Rafi Eitan, Israeli Spymaster Who Caught Eichmann, Is Dead at 92

Rafi Eitan, the canny Israeli spymaster who commanded the Nazi-hunting team that captured Adolf Eichmann in Argentina and many years later was unmasked as the handler of Jonathan Jay Pollard, the American Navy intelligence analyst who pleaded guilty to passing on more than 1,000 secret documents to the Israelis, died on Saturday in Tel Aviv. He was 92.

The death was confirmed by the Ichilov Medical Center, where Mr. Eitan had been hospitalized, Israeli news organizations said. In a statement, Prime Minister Benjamin Netanyahu called Mr. Eitan “among the heroes of the intelligence services of the State of Israel.”

Mr. Eitan, a bespectacled man with thinning hair, was a legend in his country because so many feats of espionage and international intrigue seemed to bear his fingerprints. He exploited loopholes in national security to achieve masterful strokes of espionage, counterterrorism or simple revenge.

He played important roles in the surgical strike on Iraq’s Osirak nuclear reactor in 1981, the theft in the late 1960s of at least 100 pounds of highly enriched uranium from a nuclear fuel plant in the Pittsburgh area that helped Israel’s atomic bomb program, and the assassinations of the Palestinian commandos who carried out the massacre of Israeli athletes at the Munich Olympics in 1972.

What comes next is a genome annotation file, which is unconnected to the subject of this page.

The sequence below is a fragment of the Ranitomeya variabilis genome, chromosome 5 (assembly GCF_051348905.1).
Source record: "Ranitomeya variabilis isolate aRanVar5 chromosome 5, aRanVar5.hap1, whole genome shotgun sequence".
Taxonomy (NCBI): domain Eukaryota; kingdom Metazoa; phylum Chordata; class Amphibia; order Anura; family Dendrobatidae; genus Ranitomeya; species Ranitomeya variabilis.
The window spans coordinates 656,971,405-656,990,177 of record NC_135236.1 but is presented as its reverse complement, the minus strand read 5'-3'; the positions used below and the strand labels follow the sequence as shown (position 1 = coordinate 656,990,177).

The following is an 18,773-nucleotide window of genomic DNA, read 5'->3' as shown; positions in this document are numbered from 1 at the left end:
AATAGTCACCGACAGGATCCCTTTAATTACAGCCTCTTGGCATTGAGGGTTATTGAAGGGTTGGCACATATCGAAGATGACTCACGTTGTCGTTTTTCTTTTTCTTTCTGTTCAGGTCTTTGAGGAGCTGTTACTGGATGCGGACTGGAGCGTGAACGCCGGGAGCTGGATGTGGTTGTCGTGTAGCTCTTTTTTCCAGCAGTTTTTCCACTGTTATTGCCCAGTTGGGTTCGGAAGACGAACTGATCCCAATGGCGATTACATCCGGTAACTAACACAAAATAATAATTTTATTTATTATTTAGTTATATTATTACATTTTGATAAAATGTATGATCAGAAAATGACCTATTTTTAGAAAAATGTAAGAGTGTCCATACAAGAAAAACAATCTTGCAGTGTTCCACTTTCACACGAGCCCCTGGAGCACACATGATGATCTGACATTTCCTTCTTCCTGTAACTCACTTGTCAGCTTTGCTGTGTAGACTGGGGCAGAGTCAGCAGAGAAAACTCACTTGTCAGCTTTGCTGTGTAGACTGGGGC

“In principle, when there is a war on terror you conduct it without principles,” he said in an interview with the Israeli newspaper Ha’aretz in 2010. “You simply fight it.”

No single deed garnered as much attention as the kidnapping of Eichmann, the SS official who drew up plans for the Final Solution, the mass deportation of Jews to camps for extermination.

Mossad, the Israeli counterpart of the Central Intelligence Agency, had learned from a German prosecutor that a young German woman in Buenos Aires had befriended a young man there named Nicolas Eichmann, who lived with his family in a suburb of the city. His father, it was determined, was using the alias Ricardo Klement.

Through surveillance, Mr. Eitan and his team established that Klement, who appeared to be Eichmann, returned home from work by bus each day. On May 11, 1960, Mr. Eitan and his team, pretending to be a group of men fixing a stalled car, snatched Eichmann after he got off the bus.

“I grabbed him by the neck with such force that I could see his eyes bulge,” Mr. Eitan recalled. “A little tighter and I would have choked him to death.”

They drove three miles to a safe house, where Eichmann was kept for seven days, during which he admitted that he was indeed Adolf Eichmann.

“We did not want to show Eichmann how nervous we all were,” Mr. Eitan told an interviewer. “That would have given him hope, and hope makes a desperate person dangerous. I needed him to be as helpless as my own people were when we he had sent them in trainloads to the death camps.”